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Here’s the bus stop

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and the barber’s shop

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We popped into the pub across the road from the chippy for half an hour and then, suitably refreshed set off for our next destination, Strawberry Field (note that Field is singular).

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Strawberry Field, which isn’t far from where John Lennon grew up, used to be a Salvation Army children’s home.  According to Wikipedia, he

would often scale the walls of Strawberry Field to play with the children in the Salvation Army home. The proprietors complained to his school about his antics but to no avail. Finally, they took him to his Aunt Mimi with whom John was living. She told him if he continued to do this, they would hang him. He continued anyway. Thus, the line in the song, “Nothing to get hung about, Strawberry Fields forever”

Construction work is taking place at the moment, so we were only able to take a look at the gates, which are actually replicas of the originals,  installed May 2011.

Next stop was Mendips, on Menlove Avenue, where John Lennon lived with his Auntie “Mimi”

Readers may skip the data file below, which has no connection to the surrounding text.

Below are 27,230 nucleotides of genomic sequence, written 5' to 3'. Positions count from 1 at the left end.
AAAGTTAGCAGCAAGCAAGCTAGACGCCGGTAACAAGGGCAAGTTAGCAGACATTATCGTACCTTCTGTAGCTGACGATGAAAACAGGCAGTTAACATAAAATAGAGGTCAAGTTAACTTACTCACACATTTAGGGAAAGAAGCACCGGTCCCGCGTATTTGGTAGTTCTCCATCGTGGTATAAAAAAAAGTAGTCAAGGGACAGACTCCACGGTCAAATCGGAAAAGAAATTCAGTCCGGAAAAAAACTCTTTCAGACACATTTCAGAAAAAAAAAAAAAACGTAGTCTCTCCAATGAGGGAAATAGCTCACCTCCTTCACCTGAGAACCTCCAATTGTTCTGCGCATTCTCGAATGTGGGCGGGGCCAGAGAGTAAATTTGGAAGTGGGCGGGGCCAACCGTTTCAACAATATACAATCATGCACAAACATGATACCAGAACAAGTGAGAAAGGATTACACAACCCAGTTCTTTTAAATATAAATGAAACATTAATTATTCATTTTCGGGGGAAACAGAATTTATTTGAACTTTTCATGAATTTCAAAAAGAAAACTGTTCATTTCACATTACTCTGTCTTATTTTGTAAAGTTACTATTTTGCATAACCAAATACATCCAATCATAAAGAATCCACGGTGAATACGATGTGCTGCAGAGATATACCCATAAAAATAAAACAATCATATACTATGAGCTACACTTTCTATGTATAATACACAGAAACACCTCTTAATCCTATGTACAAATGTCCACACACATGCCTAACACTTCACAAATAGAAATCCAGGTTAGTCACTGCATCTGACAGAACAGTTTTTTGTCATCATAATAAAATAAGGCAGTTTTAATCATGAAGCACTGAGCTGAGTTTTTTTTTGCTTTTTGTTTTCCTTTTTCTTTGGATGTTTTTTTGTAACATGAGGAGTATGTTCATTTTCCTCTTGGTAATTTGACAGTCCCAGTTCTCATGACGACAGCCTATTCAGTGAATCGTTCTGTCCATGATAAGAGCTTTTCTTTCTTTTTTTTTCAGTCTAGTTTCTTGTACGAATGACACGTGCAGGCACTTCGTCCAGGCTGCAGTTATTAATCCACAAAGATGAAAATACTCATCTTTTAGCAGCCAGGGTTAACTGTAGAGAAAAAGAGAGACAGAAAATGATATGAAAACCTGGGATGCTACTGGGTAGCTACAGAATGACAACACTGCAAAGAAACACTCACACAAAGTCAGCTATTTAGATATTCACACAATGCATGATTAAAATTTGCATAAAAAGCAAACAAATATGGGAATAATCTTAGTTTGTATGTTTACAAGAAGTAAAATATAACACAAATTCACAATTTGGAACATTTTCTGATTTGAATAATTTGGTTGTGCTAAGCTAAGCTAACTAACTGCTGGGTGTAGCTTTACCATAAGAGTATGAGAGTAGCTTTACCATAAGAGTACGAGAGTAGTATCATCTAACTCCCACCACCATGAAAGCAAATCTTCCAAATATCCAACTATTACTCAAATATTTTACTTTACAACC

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Both John Lennon and Paul McCartney’s childhood homes are owned by the National Trust and it’s possible to visit them and go inside on a National Trust tour. We’d done that some years ago. But on Saturday we could only look at the outside.

Then on to Woolton Village, to see the hall where John and Paul first met

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and then into the churchyard

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to see Elanor Rigby

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and also to pay homage to the great Liverpool football manager, Bob Paisley.

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Back on the bus and on to another cemetery, the final one of the day, to visit the very modest, but beautiful, grave of Julia Lennon (John’s mother)

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Cilla Black is also buried in the cemetery so we had a look at her headstone too. Not as simple and modest as Julia’s.

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Then back on the bus and on to Paul’s childhood home at 20 Forthlin Road

img_9158img_9159 We then drove into Liverpool city centre and stopped for refreshments in the Jacaranda Club on Slater Street

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The club was founded by Alan Williams, the Beatles first manager, and they used to perform here in their early days.

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I loved the old Juke box

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In the upstairs bar they have a record shop selling new and second hand vinyl discs, together with several turntables where you can listen to them (the second hand ones, anyway)